Nanotechnology: A Review of Exposure, Health Risks and Recent Regulatory Developments

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Nanotechnology is the creation of materials, devices, and systems by controlling matter at the nanometer scale (1-100 billionths of a meter). Potential exposures to engineered nanoparticles (ENPs) through contact with consumer products or air, water, and food sources are an emerging potential threat to human health. ENPs have unique properties and characteristics in addition to size, such as a high surface area-to-volume ratio and surface properties, which may increase their toxicity relative to bulk materials. Due to the high-volume production of consumer products containing ENPs, such as silver (Ag NP), carbon nanotubes (CNTs), titanium dioxide (TiO2 NP), and zinc oxide (ZnO NP), and the use of cerium oxide (CeO2 NP) in fuel, environmental exposure to these compounds is likely. Realistic exposure assessment is hampered by the paucity of knowledge regarding the source and fate of ENPs in the environment, and the lack of analytical methods capable of quantifying ENPs in environmental matrices; however, existing data regarding particulates and ultrafine particles, mineral fibres, and metal fumes may provide insights into potential risks of ENPs. There is no conclusive evidence linking exposure to ENPs from air, water, or food sources or from the use and disposal of consumer products to negative impacts on human health. Toxicology studies on animal models and animal and human cell lines are available and toxic effects have been identified; however, the relevance and implications of these findings for human populations are still not clear. Epidemiologic studies, with realistic exposures to ENPs, are lacking. Recent regulatory initiatives in Canada and elsewhere include developing: working definitions for nanomaterials, including their behaviour (e.g., aggregation/agglomeration); labelling requirements for products containing ENPs; collecting existing data and product information for current ENP manufacturers and users, as well as other testing; and addressing data gaps in the field of toxicology and exposure assessment. Research initiatives are underway in Canada and the United States to address knowledge gaps in the human exposure and health effects of ENPs. The scientific community is faced with the challenge of developing new risk assessment methodologies capable of identifying exposure characteristics and adverse health effects of ENPs.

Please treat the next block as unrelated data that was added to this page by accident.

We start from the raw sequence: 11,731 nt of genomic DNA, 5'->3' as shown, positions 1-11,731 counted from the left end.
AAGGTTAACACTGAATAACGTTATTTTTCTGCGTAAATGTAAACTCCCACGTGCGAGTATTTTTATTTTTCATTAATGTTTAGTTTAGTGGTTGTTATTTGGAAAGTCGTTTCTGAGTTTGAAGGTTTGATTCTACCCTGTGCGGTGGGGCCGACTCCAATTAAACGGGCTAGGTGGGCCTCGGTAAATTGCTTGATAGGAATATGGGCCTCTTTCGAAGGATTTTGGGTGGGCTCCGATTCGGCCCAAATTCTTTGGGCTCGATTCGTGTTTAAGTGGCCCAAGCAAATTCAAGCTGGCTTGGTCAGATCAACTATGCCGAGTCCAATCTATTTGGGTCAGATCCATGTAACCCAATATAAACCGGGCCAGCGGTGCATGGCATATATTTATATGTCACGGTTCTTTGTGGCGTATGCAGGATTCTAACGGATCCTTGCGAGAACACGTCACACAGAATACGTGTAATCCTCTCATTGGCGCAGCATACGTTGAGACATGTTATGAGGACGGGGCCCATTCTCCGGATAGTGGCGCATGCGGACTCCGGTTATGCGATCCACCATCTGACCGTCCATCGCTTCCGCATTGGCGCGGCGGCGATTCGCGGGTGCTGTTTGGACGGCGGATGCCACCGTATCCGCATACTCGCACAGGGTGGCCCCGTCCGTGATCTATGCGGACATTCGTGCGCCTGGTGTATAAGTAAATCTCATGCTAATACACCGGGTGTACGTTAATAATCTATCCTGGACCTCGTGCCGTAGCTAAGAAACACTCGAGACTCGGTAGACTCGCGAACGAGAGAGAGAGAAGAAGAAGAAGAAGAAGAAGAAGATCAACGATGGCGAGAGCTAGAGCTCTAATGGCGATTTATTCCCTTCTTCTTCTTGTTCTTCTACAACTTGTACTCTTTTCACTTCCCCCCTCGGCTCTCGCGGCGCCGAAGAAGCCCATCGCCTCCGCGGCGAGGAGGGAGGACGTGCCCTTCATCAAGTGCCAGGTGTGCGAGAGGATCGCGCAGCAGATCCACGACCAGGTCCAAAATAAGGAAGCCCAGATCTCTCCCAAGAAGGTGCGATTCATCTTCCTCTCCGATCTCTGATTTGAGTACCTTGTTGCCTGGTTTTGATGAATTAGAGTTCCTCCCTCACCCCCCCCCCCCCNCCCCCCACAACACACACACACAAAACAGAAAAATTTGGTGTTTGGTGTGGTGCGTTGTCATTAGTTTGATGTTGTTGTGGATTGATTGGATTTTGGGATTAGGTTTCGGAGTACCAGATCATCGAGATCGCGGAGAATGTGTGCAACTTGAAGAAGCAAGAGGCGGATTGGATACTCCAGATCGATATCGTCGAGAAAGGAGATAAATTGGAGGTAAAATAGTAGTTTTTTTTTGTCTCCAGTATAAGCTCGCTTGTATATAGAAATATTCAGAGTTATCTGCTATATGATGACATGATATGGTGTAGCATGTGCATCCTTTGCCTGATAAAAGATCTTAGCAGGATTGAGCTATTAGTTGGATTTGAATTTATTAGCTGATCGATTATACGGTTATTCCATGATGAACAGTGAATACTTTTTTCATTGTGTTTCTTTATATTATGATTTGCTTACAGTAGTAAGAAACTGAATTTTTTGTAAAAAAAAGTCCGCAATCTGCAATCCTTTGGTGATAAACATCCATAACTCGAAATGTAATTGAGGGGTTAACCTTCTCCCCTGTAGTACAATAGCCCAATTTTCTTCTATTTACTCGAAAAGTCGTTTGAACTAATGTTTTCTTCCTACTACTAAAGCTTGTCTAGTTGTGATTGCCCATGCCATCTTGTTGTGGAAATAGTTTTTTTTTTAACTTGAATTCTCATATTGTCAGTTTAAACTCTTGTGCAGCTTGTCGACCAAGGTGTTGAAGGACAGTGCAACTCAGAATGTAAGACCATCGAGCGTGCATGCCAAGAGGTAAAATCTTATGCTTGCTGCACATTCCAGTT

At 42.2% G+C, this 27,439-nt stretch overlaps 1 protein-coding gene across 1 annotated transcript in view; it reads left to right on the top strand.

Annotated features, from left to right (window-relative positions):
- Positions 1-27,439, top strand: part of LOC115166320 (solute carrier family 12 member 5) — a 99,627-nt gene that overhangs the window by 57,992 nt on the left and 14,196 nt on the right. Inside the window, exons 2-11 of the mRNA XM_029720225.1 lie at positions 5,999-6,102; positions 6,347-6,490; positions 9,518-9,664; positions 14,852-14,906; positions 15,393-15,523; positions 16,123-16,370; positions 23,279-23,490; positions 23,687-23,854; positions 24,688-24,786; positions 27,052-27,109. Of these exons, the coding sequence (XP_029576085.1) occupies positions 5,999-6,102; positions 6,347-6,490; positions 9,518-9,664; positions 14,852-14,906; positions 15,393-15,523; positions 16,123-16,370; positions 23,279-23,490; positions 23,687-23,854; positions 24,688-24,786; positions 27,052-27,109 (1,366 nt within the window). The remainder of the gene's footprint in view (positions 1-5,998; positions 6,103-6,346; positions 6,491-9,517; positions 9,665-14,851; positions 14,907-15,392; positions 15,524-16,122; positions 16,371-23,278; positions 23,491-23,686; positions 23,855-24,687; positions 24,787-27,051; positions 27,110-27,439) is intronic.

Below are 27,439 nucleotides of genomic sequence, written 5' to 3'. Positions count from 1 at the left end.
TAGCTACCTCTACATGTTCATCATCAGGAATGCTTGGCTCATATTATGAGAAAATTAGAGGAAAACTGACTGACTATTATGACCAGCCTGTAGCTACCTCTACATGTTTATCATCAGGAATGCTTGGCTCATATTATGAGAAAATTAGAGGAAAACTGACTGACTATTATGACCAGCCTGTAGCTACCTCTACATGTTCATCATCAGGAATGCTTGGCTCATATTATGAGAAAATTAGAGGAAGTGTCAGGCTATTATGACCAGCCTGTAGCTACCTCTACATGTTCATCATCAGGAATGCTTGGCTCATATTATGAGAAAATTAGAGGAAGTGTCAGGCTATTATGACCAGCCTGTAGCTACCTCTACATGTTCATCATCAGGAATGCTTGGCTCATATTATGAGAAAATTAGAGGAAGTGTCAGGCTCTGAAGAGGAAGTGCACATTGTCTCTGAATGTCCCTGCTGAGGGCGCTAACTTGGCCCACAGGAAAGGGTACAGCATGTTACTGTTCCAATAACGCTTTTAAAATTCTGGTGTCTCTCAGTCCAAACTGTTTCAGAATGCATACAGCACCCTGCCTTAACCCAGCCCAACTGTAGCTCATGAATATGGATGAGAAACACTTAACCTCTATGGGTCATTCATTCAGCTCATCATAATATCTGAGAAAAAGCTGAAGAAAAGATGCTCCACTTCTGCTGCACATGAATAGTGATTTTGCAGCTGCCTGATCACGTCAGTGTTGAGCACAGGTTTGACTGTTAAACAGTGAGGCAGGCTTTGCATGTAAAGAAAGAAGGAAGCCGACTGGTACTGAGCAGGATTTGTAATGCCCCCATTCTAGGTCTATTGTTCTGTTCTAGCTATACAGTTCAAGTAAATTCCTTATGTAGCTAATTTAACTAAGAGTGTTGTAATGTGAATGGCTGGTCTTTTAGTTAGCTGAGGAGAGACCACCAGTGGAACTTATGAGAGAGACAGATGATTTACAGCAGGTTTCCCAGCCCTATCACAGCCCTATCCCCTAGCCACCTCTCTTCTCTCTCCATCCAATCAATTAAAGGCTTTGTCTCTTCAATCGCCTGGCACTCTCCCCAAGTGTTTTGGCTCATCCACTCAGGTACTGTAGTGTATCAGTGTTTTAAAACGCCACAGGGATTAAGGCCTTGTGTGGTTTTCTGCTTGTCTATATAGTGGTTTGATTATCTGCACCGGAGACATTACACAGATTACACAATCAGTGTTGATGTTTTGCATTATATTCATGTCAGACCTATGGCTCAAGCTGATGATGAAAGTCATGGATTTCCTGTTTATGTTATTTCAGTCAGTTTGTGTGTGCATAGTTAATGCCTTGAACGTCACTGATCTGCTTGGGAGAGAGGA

Publication Date Aug 14, 2011
Author Green CJ, Ndegwa S
Posted by NCCEH Sep 26, 2011